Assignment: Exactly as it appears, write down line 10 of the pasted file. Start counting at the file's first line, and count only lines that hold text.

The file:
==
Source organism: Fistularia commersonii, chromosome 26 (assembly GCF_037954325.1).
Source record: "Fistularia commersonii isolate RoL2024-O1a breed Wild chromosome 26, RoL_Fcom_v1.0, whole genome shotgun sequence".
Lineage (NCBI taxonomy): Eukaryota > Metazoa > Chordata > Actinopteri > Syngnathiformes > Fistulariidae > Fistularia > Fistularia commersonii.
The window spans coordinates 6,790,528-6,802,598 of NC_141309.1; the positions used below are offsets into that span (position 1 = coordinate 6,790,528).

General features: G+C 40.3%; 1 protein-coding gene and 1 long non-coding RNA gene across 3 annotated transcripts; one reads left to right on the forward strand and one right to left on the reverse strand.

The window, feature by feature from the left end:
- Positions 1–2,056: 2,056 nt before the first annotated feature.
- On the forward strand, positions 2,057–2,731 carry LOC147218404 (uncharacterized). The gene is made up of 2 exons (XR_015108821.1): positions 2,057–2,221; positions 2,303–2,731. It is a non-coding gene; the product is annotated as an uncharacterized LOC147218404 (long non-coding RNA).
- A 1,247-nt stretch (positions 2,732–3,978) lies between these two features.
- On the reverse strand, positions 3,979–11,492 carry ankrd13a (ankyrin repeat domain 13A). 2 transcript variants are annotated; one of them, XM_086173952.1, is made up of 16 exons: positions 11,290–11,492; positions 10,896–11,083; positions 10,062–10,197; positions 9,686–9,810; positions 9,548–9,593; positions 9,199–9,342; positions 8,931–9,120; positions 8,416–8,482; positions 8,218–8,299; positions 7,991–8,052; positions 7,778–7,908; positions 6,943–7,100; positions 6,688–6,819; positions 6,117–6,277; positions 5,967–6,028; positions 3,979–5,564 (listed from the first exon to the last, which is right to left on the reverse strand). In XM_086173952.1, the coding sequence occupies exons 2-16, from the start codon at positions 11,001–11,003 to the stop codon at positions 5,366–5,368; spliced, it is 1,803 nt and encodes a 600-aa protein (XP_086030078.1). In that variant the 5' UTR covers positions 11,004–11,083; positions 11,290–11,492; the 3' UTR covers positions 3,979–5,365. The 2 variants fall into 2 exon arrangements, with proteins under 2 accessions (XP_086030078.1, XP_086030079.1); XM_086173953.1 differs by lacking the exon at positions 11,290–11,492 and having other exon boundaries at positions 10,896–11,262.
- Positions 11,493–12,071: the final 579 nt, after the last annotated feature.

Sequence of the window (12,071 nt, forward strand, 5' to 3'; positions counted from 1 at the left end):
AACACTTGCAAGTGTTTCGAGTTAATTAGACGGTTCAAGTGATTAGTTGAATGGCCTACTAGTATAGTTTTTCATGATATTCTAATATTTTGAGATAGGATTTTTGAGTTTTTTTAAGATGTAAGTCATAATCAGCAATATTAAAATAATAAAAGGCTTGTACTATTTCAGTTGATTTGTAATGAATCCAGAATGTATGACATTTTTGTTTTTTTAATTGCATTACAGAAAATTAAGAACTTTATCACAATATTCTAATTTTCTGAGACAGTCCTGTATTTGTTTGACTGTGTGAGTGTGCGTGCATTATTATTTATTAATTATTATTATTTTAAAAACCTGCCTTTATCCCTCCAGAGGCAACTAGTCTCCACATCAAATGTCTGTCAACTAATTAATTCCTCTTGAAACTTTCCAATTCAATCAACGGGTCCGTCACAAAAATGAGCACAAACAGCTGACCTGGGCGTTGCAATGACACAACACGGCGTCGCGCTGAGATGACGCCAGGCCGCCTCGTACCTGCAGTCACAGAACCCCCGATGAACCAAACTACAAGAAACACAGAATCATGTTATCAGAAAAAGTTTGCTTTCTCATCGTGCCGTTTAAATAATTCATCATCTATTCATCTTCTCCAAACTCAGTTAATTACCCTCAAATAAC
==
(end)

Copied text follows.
- On the reverse strand, positions 3,979–11,492 carry ankrd13a (ankyrin repeat domain 13A). 2 transcript variants are annotated; one of them, XM_086173952.1, is made up of 16 exons: positions 11,290–11,492; positions 10,896–11,083; positions 10,062–10,197; positions 9,686–9,810; positions 9,548–9,593; positions 9,199–9,342; positions 8,931–9,120; positions 8,416–8,482; positions 8,218–8,299; positions 7,991–8,052; positions 7,778–7,908; positions 6,943–7,100; positions 6,688–6,819; positions 6,117–6,277; positions 5,967–6,028; positions 3,979–5,564 (listed from the first exon to the last, which is right to left on the reverse strand). In XM_086173952.1, the coding sequence occupies exons 2-16, from the start codon at positions 11,001–11,003 to the stop codon at positions 5,366–5,368; spliced, it is 1,803 nt and encodes a 600-aa protein (XP_086030078.1). In that variant the 5' UTR covers positions 11,004–11,083; positions 11,290–11,492; the 3' UTR covers positions 3,979–5,365. The 2 variants fall into 2 exon arrangements, with proteins under 2 accessions (XP_086030078.1, XP_086030079.1); XM_086173953.1 differs by lacking the exon at positions 11,290–11,492 and having other exon boundaries at positions 10,896–11,262.